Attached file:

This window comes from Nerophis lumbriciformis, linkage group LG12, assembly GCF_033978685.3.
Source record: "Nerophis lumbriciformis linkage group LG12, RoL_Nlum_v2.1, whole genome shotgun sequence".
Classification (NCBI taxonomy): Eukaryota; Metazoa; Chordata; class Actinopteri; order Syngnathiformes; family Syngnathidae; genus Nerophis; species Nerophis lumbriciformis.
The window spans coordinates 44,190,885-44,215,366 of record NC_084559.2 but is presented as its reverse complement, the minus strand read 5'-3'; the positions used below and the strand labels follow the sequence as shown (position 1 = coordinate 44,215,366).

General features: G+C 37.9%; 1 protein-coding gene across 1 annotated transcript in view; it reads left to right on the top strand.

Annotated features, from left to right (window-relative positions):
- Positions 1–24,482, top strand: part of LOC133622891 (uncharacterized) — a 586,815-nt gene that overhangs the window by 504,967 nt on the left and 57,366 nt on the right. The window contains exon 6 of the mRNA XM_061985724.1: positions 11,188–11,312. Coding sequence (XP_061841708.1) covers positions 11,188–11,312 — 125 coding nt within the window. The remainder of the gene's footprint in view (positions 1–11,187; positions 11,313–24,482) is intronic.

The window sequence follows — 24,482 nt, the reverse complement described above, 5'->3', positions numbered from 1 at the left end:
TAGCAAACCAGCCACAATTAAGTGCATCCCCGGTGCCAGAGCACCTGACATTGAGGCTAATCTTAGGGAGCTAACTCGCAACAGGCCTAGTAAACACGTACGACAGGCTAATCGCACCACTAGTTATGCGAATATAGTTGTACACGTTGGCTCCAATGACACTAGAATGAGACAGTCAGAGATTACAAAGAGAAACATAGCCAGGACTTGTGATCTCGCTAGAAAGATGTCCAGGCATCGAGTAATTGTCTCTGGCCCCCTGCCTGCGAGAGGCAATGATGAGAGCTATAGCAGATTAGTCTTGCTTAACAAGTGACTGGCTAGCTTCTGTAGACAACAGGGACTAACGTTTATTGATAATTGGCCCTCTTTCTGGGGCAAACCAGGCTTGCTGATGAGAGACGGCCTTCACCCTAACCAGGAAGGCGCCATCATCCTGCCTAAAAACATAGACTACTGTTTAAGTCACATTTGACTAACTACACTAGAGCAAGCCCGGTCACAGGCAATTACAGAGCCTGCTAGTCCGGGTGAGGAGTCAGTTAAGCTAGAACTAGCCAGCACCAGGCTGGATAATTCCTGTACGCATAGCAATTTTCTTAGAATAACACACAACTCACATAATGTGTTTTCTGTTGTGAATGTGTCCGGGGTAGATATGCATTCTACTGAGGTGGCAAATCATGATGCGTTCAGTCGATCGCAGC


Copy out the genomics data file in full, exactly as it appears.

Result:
This window comes from Nerophis lumbriciformis, linkage group LG12, assembly GCF_033978685.3.
Source record: "Nerophis lumbriciformis linkage group LG12, RoL_Nlum_v2.1, whole genome shotgun sequence".
Classification (NCBI taxonomy): Eukaryota; Metazoa; Chordata; class Actinopteri; order Syngnathiformes; family Syngnathidae; genus Nerophis; species Nerophis lumbriciformis.
The window spans coordinates 44,190,885-44,215,366 of record NC_084559.2 but is presented as its reverse complement, the minus strand read 5'-3'; the positions used below and the strand labels follow the sequence as shown (position 1 = coordinate 44,215,366).

General features: G+C 37.9%; 1 protein-coding gene across 1 annotated transcript in view; it reads left to right on the top strand.

Annotated features, from left to right (window-relative positions):
- Positions 1–24,482, top strand: part of LOC133622891 (uncharacterized) — a 586,815-nt gene that overhangs the window by 504,967 nt on the left and 57,366 nt on the right. The window contains exon 6 of the mRNA XM_061985724.1: positions 11,188–11,312. Coding sequence (XP_061841708.1) covers positions 11,188–11,312 — 125 coding nt within the window. The remainder of the gene's footprint in view (positions 1–11,187; positions 11,313–24,482) is intronic.

The window sequence follows — 24,482 nt, the reverse complement described above, 5'->3', positions numbered from 1 at the left end:
TAGCAAACCAGCCACAATTAAGTGCATCCCCGGTGCCAGAGCACCTGACATTGAGGCTAATCTTAGGGAGCTAACTCGCAACAGGCCTAGTAAACACGTACGACAGGCTAATCGCACCACTAGTTATGCGAATATAGTTGTACACGTTGGCTCCAATGACACTAGAATGAGACAGTCAGAGATTACAAAGAGAAACATAGCCAGGACTTGTGATCTCGCTAGAAAGATGTCCAGGCATCGAGTAATTGTCTCTGGCCCCCTGCCTGCGAGAGGCAATGATGAGAGCTATAGCAGATTAGTCTTGCTTAACAAGTGACTGGCTAGCTTCTGTAGACAACAGGGACTAACGTTTATTGATAATTGGCCCTCTTTCTGGGGCAAACCAGGCTTGCTGATGAGAGACGGCCTTCACCCTAACCAGGAAGGCGCCATCATCCTGCCTAAAAACATAGACTACTGTTTAAGTCACATTTGACTAACTACACTAGAGCAAGCCCGGTCACAGGCAATTACAGAGCCTGCTAGTCCGGGTGAGGAGTCAGTTAAGCTAGAACTAGCCAGCACCAGGCTGGATAATTCCTGTACGCATAGCAATTTTCTTAGAATAACACACAACTCACATAATGTGTTTTCTGTTGTGAATGTGTCCGGGGTAGATATGCATTCTACTGAGGTGGCAAATCATGATGCGTTCAGTCGATCGCAGC